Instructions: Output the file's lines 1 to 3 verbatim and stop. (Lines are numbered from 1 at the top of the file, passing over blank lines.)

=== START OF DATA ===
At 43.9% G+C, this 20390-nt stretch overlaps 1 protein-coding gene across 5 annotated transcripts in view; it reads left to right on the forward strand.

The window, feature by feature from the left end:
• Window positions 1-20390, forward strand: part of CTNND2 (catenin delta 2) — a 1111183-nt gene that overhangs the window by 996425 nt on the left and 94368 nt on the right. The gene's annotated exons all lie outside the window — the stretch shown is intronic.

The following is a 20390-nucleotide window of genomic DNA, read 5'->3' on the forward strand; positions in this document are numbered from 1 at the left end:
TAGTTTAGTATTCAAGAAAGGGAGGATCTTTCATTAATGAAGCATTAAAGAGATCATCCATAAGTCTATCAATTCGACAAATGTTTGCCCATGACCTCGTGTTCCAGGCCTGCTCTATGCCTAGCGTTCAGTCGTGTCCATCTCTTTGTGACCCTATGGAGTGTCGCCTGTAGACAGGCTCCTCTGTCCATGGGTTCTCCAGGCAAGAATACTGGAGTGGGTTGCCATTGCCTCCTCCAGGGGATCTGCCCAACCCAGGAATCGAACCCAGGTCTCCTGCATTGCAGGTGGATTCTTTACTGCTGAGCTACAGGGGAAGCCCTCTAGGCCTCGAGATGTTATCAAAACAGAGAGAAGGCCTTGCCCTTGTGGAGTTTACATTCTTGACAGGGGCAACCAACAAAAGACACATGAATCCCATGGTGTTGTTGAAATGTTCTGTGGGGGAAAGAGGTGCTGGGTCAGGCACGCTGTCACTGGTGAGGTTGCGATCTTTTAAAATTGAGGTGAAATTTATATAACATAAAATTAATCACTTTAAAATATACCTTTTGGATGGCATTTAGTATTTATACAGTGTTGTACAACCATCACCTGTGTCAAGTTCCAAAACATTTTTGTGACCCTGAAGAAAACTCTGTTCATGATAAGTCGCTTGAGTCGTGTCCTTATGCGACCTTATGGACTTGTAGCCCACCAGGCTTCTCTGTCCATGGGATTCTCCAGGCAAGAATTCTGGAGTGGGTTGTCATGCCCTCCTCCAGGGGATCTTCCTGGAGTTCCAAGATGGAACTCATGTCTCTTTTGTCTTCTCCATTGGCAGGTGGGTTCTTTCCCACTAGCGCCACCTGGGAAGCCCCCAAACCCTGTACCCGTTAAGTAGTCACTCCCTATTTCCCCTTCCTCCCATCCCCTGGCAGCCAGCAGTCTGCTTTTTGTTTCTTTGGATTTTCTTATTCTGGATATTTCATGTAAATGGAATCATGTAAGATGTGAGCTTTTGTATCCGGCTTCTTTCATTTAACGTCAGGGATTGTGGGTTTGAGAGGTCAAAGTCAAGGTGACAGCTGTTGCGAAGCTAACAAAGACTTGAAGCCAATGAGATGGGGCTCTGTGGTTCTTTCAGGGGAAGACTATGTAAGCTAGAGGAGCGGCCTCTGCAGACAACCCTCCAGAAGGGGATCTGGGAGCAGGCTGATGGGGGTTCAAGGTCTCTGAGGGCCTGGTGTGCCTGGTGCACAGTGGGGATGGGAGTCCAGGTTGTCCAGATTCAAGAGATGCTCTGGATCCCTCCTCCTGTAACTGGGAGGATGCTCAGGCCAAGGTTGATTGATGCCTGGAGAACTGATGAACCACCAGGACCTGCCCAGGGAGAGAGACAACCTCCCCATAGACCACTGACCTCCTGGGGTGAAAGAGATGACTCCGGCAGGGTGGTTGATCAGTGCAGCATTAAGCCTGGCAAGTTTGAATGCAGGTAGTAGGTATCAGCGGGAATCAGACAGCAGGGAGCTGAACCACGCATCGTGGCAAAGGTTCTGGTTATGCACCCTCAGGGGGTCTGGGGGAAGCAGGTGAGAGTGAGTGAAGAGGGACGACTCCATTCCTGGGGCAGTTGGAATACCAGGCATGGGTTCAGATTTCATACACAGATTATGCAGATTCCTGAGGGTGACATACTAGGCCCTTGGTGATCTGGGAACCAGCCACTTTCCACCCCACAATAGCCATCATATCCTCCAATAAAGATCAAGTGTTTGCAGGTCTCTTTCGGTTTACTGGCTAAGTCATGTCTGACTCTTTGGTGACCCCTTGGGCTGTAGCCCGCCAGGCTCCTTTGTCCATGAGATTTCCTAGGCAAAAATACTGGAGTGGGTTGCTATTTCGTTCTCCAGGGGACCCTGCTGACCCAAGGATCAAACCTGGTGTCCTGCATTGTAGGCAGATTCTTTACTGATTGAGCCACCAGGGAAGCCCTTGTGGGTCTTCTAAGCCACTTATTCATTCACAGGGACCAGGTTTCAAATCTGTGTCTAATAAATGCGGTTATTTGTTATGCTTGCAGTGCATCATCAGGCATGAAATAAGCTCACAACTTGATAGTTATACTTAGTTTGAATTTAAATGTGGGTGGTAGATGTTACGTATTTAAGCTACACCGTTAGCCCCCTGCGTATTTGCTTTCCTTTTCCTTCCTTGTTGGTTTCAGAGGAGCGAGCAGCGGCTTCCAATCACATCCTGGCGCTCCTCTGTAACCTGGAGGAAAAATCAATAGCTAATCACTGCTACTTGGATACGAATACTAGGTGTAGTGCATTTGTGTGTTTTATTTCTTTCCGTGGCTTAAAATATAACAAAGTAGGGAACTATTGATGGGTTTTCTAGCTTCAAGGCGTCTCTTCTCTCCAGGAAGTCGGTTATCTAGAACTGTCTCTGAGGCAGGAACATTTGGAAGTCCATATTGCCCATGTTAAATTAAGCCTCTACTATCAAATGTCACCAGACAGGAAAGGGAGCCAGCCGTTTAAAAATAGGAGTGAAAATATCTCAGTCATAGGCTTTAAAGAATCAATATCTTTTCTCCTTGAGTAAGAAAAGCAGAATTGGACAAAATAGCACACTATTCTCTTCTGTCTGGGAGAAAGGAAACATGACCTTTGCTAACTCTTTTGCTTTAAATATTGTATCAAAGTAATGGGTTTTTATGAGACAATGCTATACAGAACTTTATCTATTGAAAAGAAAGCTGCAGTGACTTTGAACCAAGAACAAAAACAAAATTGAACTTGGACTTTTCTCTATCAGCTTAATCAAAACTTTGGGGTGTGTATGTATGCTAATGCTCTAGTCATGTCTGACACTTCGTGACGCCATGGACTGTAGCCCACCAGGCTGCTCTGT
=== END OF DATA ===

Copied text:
At 43.9% G+C, this 20390-nt stretch overlaps 1 protein-coding gene across 5 annotated transcripts in view; it reads left to right on the forward strand.

The window, feature by feature from the left end:
• Window positions 1-20390, forward strand: part of CTNND2 (catenin delta 2) — a 1111183-nt gene that overhangs the window by 996425 nt on the left and 94368 nt on the right. The gene's annotated exons all lie outside the window — the stretch shown is intronic.